Zion National Park
Zion National Park offers three campgrounds for RV camping: Watchman, South, and Lava Point.
Reservations for Watchman are available up to six months in advance, for South Campground up to two weeks, and Lava Point is first-come, first-served.
Zion's 6-mile Scenic Drive offers stunning views of the park's natural beauty. Along the way, you'll find numerous pullouts and overlooks where you can stop and take in the scenery.
We recommend spending at least two days in Zion to fully explore the park and experience its wonders.
If you're up for a challenge, we suggest hiking the Angels Landing Trail. This 5.4-mile round-trip trail offers incredible views of the park but requires a bit of a climb.
The trail is steep and narrow, but the panoramic views of the canyon are worth the effort!
Grand Canyon National Park
Mather Campground and Trailer Village on the South Rim and Desert View and North Rim Campground provide options for staying within the Grand Canyon National Park.
All park campgrounds book up in advance, so reserve a spot early!
It offers a range of experiences. You can start with a walk along the Rim Trail, which is about thirteen miles along the South Rim and offers numerous viewpoints.
If you're looking for something more secluded, the Ribbon Falls hike is a hidden gem worth the effort.
In addition to hiking, there are plenty of other activities to do in the park. You can take a scenic drive along the Grand Canyon South Rim Scenic Drive, which spans 55 miles and offers epic canyon views.
Ranger-led programs, museums, and cultural demonstrations provide an in-depth look at the park's history and geology.
Everglades National Park
This park is home to a wide variety of wildlife, including alligators, manatees, and crocodiles, making it a must-visit destination for nature lovers.
It offers three campgrounds, each with a picnic table, grill, and access to restrooms and showers.
The largest campground is Flamingo, which has 234 sites and is located on the park's southern end. Long Pine Key and Shark Valley are smaller and offer a more secluded camping experience.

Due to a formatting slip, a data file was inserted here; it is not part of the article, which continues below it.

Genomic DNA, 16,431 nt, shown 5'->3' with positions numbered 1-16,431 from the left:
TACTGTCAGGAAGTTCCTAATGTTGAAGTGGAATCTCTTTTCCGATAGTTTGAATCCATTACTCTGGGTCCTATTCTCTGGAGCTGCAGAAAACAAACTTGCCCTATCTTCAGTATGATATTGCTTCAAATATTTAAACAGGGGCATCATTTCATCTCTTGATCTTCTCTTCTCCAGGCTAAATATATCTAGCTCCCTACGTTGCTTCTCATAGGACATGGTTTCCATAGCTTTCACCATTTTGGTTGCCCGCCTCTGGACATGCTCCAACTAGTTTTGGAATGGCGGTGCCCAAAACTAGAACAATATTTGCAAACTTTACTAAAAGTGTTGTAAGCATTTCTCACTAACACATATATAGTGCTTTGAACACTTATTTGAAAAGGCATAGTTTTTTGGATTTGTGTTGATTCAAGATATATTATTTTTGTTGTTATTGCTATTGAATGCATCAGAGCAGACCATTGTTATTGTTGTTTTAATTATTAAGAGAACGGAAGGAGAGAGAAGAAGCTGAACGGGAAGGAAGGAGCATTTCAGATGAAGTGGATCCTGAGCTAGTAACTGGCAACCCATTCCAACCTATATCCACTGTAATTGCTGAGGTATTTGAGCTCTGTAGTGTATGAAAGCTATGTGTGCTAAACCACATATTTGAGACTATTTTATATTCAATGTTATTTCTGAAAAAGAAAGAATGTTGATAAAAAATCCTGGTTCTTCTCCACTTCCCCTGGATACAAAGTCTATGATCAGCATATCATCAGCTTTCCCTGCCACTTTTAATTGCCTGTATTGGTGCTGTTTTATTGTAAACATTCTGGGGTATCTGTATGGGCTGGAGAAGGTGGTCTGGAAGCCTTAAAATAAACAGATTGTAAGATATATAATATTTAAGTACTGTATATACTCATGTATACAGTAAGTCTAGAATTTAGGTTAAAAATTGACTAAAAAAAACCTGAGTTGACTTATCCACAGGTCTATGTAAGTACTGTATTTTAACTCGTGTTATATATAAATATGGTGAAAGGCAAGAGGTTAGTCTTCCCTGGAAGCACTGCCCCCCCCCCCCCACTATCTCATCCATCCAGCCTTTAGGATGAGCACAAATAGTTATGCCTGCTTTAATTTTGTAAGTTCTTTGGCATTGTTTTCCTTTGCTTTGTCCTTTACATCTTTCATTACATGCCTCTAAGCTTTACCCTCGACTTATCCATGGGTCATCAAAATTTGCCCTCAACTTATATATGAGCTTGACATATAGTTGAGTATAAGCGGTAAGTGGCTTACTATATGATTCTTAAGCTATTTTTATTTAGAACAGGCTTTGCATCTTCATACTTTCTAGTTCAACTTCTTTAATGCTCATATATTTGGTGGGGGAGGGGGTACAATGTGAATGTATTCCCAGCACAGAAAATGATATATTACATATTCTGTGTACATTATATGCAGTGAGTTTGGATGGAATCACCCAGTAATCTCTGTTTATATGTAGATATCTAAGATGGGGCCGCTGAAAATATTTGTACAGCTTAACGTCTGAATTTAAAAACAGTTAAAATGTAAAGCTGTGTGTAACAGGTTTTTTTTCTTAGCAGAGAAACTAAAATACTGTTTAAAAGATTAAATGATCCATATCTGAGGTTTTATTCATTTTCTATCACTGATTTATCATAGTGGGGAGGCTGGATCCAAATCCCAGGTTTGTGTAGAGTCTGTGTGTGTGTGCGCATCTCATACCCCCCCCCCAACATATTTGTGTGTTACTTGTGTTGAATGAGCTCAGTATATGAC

There are plenty of scenic drives to enjoy! The Tamiami Trail, for example, is a 64km (40 mile) road that takes you through the heart of the park.
Along the way, you'll see some of the park's most iconic landmarks, such as the Shark Valley Observation Tower and the Anhinga Trail.
Discover more about the best campgrounds, scenic trails, water activities, and wildlife viewing in this national park by reading our ultimate guide!
Great Smoky Mountains National Park
With over 800 miles of hiking trails and abundant wildlife, you'll want to spend at least a week in the park to fully experience all it has to offer.
The park caters to RV campers with several campgrounds, such as Elkmont, Look Rock, Cosby, and Big Creek, accommodating various RV sizes.
Though full hookups are rare, ADA sites provide limited electricity, and primitive campgrounds are available for a more rustic stay. Also, Facilities are basic, with no showers and a 14-night stay limit.
One of the must-see spots in the park is Cades Cove. Along the way, you'll see historic cabins, churches, and other structures that give you a glimpse into what life was like for the early settlers in the area.
Another popular spot in the park is Clingmans Dome. This is the highest point in the park, offering stunning views of the surrounding mountains.
In addition to hiking and sightseeing, it's also an excellent place for fishing. The park has over 2,100 miles of streams and is home to various fish species, including trout and bass.
Badlands National Park
This park's rugged beauty draws visitors worldwide, and it's easy to see why! Its striking geologic deposits contain one of the world's richest fossil beds, and ancient horses and rhinos once roamed here.
Badlands National Park offers RV camping at Cedar Pass Campground, which is equipped with electric hookups and showers, and the more primitive Sage Creek Campground, which is for smaller RVs.
You'll want to spend at least two days exploring the park's 244,000 acres of mixed-grass prairie, badlands formations, and deep canyons.
The park is open year-round, but the best time to visit is from late spring to early fall when the weather is mild and dry.
During your visit, be sure to drive the Badlands Loop Road, a 39-mile scenic drive that offers breathtaking views of the park's unique landscape!
Wrapping Up Your RV Journey Through the Best National Parks
Before you hit the road, ensure you have all the necessary equipment and supplies. Double-check your RV's maintenance, bring plenty of water, and pack enough food for your trip.
Don't forget to respect the parks and follow Leave No Trace principles to help preserve these beautiful landscapes for generations to come!